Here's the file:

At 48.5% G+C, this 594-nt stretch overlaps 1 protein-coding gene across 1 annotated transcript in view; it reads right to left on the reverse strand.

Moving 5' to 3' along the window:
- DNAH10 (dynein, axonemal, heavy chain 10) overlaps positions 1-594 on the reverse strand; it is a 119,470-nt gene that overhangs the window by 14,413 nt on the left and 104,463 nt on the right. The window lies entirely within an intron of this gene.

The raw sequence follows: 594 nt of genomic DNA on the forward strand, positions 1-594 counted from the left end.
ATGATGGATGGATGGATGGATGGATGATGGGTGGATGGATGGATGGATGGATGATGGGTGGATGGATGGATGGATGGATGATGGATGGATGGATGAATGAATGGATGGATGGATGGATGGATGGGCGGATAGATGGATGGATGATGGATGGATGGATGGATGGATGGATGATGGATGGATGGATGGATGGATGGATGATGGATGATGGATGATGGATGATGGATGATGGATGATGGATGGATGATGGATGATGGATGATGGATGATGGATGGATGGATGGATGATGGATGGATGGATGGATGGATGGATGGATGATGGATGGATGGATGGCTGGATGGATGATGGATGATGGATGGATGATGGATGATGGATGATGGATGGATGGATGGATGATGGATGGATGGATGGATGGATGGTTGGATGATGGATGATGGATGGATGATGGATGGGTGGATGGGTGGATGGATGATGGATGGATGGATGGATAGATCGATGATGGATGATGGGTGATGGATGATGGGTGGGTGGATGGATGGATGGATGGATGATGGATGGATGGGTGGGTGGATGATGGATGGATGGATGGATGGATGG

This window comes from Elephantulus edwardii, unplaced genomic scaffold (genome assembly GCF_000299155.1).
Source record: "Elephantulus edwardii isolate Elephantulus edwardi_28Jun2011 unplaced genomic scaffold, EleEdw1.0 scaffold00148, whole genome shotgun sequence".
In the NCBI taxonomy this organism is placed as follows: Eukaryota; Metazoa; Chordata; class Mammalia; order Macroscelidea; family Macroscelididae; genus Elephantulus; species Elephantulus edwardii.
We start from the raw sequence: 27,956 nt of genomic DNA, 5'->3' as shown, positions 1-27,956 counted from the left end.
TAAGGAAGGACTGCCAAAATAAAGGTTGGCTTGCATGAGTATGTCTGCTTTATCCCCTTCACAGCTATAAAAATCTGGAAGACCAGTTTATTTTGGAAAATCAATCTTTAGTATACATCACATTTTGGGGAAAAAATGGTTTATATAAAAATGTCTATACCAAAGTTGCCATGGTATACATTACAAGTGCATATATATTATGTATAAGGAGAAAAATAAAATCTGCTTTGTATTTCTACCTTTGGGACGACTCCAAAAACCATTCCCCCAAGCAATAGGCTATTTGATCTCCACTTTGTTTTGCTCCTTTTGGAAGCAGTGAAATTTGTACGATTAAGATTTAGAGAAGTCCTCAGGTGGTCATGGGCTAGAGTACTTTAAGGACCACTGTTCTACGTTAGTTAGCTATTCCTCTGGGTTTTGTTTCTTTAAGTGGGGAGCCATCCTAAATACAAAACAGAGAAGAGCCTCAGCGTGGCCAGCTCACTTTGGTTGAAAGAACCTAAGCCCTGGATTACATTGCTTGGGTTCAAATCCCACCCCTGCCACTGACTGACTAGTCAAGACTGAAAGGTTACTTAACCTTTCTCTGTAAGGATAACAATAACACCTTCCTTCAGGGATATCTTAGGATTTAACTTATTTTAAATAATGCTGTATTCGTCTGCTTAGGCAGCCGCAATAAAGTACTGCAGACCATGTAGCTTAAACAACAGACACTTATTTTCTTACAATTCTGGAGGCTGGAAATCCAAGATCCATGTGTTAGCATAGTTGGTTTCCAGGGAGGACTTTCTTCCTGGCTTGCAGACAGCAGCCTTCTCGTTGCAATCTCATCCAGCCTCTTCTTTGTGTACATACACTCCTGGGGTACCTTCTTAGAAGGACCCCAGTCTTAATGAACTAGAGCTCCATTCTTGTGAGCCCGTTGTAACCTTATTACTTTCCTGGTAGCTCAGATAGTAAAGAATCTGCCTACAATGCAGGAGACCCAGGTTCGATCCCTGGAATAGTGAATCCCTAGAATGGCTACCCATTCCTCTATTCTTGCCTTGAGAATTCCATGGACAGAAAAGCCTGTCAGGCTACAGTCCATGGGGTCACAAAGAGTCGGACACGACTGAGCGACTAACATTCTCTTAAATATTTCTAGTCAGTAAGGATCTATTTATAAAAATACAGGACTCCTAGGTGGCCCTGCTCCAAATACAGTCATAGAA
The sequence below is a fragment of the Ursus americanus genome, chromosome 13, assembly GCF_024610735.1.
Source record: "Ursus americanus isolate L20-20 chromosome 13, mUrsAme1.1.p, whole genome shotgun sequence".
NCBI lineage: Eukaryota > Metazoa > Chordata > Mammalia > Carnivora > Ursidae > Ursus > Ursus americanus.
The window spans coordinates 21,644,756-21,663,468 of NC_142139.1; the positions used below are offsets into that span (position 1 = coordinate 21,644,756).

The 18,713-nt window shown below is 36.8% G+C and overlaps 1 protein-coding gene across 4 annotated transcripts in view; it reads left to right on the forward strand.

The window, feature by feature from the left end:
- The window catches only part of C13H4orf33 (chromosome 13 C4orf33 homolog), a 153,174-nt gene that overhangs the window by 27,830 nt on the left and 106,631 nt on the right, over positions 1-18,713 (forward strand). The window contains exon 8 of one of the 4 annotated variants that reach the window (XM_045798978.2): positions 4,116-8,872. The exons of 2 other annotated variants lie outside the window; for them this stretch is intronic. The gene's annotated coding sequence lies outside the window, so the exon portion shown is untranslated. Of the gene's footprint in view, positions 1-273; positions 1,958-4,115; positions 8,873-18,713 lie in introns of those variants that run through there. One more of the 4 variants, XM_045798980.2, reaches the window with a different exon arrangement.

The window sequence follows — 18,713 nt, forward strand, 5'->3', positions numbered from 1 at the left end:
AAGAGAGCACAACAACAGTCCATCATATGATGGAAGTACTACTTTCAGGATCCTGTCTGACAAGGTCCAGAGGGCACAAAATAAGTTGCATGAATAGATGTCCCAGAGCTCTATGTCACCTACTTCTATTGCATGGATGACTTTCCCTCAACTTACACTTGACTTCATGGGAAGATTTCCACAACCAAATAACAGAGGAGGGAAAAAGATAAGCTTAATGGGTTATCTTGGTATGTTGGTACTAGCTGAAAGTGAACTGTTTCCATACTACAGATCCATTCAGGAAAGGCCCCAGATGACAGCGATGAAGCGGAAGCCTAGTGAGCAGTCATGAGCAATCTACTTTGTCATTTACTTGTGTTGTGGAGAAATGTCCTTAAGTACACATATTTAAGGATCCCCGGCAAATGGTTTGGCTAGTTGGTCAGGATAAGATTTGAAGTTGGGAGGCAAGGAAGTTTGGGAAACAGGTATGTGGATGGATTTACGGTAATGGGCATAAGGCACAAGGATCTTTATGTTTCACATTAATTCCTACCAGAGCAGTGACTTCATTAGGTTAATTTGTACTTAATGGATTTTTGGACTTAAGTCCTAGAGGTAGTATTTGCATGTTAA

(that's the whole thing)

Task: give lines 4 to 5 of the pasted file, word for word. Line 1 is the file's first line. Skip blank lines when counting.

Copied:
The raw sequence follows: 594 nt of genomic DNA on the forward strand, positions 1-594 counted from the left end.
ATGATGGATGGATGGATGGATGGATGATGGGTGGATGGATGGATGGATGGATGATGGGTGGATGGATGGATGGATGGATGATGGATGGATGGATGAATGAATGGATGGATGGATGGATGGATGGGCGGATAGATGGATGGATGATGGATGGATGGATGGATGGATGGATGATGGATGGATGGATGGATGGATGGATGATGGATGATGGATGATGGATGATGGATGATGGATGATGGATGGATGATGGATGATGGATGATGGATGATGGATGGATGGATGGATGATGGATGGATGGATGGATGGATGGATGGATGATGGATGGATGGATGGCTGGATGGATGATGGATGATGGATGGATGATGGATGATGGATGATGGATGGATGGATGGATGATGGATGGATGGATGGATGGATGGTTGGATGATGGATGATGGATGGATGATGGATGGGTGGATGGGTGGATGGATGATGGATGGATGGATGGATAGATCGATGATGGATGATGGGTGATGGATGATGGGTGGGTGGATGGATGGATGGATGGATGATGGATGGATGGGTGGGTGGATGATGGATGGATGGATGGATGGATGG